Above map of the Spanish Territories before the war of Independence.
Above– a very old painting of the Hacienda de Los Martinez one of the few remaining Spanish Colonial Great houses in the U.S. southwest. Built in 1804 by the Martinez family and situated two miles west of the Taos . It was near the terminus of the El Camino Real-The Spanish Trail and apart from being a trader Severino Martinez was also Mayor of Taos.
Photo above courtesy Carole Henson via Wikipedia
Above– The fortress like construction with no external windows. Comanche raids were a frequent event.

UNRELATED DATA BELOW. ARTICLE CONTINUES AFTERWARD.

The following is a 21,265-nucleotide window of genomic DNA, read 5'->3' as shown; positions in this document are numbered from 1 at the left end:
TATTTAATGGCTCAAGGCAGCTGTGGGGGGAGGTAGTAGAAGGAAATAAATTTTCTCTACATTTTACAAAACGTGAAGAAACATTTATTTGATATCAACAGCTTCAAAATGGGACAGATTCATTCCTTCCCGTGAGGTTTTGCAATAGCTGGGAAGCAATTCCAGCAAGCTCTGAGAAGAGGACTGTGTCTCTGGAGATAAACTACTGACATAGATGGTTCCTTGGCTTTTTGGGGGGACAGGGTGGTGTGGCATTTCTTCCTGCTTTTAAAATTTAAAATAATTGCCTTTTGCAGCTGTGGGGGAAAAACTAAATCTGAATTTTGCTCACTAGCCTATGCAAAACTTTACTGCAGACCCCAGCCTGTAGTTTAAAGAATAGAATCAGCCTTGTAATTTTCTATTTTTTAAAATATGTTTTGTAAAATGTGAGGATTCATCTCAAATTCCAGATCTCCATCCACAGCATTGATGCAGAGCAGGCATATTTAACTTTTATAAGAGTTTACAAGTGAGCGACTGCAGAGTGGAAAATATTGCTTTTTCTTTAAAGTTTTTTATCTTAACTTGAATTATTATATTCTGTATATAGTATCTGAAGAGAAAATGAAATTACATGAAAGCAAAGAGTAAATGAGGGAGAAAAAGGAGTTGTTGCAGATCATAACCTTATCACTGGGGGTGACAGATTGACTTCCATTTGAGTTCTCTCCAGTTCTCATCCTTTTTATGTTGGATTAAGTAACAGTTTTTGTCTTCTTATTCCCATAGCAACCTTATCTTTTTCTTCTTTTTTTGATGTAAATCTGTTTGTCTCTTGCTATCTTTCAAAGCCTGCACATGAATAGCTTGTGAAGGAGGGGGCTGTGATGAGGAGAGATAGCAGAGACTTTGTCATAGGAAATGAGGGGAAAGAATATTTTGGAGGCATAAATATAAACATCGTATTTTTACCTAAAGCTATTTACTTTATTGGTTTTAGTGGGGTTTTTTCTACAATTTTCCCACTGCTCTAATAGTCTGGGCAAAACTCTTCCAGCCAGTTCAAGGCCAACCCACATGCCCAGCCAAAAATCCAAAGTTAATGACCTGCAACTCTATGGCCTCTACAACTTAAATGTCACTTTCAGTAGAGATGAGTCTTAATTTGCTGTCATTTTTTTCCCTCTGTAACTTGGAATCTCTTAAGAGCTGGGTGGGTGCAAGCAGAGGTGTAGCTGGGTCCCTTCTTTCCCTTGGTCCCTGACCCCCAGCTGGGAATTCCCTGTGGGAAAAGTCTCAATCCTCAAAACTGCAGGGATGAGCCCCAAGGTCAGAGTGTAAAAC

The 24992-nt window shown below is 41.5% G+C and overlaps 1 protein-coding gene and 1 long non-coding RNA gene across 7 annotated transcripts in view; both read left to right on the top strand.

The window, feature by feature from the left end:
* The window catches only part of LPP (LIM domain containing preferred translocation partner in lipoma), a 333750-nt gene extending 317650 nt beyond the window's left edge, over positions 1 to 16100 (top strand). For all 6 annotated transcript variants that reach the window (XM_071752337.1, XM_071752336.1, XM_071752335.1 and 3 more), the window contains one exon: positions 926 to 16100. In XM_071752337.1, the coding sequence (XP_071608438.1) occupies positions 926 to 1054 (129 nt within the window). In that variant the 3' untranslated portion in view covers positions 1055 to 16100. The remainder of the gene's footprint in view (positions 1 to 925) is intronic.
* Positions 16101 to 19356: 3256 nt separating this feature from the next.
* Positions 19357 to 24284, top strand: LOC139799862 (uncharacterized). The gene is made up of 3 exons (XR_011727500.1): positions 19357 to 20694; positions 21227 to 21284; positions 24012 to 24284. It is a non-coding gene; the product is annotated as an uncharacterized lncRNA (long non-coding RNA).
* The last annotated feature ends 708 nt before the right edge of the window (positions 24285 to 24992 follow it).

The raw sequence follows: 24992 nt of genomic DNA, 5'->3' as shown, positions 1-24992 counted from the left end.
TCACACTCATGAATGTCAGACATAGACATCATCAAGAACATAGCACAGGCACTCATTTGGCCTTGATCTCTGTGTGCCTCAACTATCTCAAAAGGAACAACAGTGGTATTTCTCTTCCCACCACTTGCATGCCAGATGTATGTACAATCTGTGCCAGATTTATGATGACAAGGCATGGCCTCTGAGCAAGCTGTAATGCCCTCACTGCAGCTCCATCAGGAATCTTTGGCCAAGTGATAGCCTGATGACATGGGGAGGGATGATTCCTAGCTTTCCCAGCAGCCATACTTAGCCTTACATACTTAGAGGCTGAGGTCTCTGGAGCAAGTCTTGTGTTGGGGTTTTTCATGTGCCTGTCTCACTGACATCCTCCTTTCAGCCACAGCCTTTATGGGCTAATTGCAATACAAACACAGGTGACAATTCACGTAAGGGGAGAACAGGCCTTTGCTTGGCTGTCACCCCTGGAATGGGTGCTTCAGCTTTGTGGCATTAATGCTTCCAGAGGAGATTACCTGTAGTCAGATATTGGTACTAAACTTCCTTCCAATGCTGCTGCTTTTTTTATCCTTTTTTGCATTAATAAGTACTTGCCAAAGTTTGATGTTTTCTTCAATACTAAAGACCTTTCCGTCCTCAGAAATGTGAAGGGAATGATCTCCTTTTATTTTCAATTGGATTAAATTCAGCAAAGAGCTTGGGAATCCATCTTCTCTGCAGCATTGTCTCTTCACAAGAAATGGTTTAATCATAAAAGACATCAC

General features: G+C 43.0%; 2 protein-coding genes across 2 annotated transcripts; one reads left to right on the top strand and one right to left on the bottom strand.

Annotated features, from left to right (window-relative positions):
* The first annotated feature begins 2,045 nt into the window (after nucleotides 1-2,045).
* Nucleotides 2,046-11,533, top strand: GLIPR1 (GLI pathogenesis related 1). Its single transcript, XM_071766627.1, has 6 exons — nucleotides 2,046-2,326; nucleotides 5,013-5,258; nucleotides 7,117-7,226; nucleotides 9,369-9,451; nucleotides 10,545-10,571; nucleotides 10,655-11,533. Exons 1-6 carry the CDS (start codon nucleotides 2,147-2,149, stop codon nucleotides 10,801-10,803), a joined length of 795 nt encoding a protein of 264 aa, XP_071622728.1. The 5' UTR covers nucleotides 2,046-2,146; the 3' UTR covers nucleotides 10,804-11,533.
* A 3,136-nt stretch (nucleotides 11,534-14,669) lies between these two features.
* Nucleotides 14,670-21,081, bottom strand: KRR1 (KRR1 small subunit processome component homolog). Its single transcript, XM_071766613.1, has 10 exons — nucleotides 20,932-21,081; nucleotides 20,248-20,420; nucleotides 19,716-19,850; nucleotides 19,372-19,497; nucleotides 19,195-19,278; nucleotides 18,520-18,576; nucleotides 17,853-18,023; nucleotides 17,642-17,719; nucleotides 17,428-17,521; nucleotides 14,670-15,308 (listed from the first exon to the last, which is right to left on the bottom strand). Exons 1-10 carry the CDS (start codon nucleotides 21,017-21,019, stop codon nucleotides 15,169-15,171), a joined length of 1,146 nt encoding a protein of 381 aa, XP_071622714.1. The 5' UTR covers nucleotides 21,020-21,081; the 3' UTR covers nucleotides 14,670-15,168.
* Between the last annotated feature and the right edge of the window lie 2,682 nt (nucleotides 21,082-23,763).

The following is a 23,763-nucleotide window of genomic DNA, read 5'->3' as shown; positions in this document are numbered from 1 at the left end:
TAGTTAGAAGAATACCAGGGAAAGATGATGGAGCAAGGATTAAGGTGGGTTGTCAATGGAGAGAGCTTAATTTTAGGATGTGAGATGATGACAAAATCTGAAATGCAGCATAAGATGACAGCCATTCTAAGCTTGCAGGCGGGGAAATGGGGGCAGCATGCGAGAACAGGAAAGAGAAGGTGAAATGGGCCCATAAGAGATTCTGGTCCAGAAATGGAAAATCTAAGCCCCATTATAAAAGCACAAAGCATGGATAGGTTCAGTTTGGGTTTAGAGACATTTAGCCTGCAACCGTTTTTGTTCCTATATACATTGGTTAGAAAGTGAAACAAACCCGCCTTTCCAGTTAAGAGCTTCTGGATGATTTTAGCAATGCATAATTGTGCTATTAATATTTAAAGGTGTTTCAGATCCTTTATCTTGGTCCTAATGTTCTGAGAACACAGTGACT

Above– The iconic red peppers of New Mexico drying in the September Sun.
Below-Living was Spartan when everything had to be made by hand. This hacienda had no grand furniture inported from Europe or the U.S. Furniture was at a premium on the frontier. All the timber had to be cut in the far off Sangre de Christo mountains hauled back and then cut into rough boards then smoothed with an adze into useable boards some over 16 inches across.
Below-the kitchen showing a long bench on which hot coals from the fireplace were placed to cook.
The bunk above channels the smoke into the flue and gave a warm place to sleep.
Below-After The War of Independence from Spain the family started trading with the Americans bringing products in and out along the Santa Fe trail. Some of which were Hudson Bay blankets.
Below– Some of the wood carvings from that period.
Below some of the more macabre statuary.
For more see here.